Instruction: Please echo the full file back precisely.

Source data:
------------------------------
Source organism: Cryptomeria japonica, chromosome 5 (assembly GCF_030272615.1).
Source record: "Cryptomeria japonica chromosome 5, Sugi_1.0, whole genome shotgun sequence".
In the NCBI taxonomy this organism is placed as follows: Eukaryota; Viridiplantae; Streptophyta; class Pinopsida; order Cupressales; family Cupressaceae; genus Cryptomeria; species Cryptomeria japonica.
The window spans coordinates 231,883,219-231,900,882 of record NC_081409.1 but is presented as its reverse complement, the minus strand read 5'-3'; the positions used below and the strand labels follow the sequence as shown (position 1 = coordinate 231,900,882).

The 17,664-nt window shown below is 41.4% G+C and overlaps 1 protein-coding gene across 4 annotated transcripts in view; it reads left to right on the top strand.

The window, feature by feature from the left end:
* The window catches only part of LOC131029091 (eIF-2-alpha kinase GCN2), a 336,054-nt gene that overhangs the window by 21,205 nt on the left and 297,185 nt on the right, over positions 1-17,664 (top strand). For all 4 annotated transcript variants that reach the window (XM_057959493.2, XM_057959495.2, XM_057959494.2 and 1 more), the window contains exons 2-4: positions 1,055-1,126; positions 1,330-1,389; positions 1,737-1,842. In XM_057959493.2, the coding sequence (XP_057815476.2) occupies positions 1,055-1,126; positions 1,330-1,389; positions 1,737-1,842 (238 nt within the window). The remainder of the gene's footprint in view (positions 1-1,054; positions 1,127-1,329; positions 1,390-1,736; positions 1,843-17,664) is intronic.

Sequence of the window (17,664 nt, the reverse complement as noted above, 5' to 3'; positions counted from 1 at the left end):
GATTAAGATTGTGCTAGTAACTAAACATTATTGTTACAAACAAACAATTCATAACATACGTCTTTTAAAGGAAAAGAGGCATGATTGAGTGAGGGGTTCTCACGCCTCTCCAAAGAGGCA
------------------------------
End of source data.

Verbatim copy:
Source organism: Cryptomeria japonica, chromosome 5 (assembly GCF_030272615.1).
Source record: "Cryptomeria japonica chromosome 5, Sugi_1.0, whole genome shotgun sequence".
In the NCBI taxonomy this organism is placed as follows: Eukaryota; Viridiplantae; Streptophyta; class Pinopsida; order Cupressales; family Cupressaceae; genus Cryptomeria; species Cryptomeria japonica.
The window spans coordinates 231,883,219-231,900,882 of record NC_081409.1 but is presented as its reverse complement, the minus strand read 5'-3'; the positions used below and the strand labels follow the sequence as shown (position 1 = coordinate 231,900,882).

The 17,664-nt window shown below is 41.4% G+C and overlaps 1 protein-coding gene across 4 annotated transcripts in view; it reads left to right on the top strand.

The window, feature by feature from the left end:
* The window catches only part of LOC131029091 (eIF-2-alpha kinase GCN2), a 336,054-nt gene that overhangs the window by 21,205 nt on the left and 297,185 nt on the right, over positions 1-17,664 (top strand). For all 4 annotated transcript variants that reach the window (XM_057959493.2, XM_057959495.2, XM_057959494.2 and 1 more), the window contains exons 2-4: positions 1,055-1,126; positions 1,330-1,389; positions 1,737-1,842. In XM_057959493.2, the coding sequence (XP_057815476.2) occupies positions 1,055-1,126; positions 1,330-1,389; positions 1,737-1,842 (238 nt within the window). The remainder of the gene's footprint in view (positions 1-1,054; positions 1,127-1,329; positions 1,390-1,736; positions 1,843-17,664) is intronic.

Sequence of the window (17,664 nt, the reverse complement as noted above, 5' to 3'; positions counted from 1 at the left end):
GATTAAGATTGTGCTAGTAACTAAACATTATTGTTACAAACAAACAATTCATAACATACGTCTTTTAAAGGAAAAGAGGCATGATTGAGTGAGGGGTTCTCACGCCTCTCCAAAGAGGCA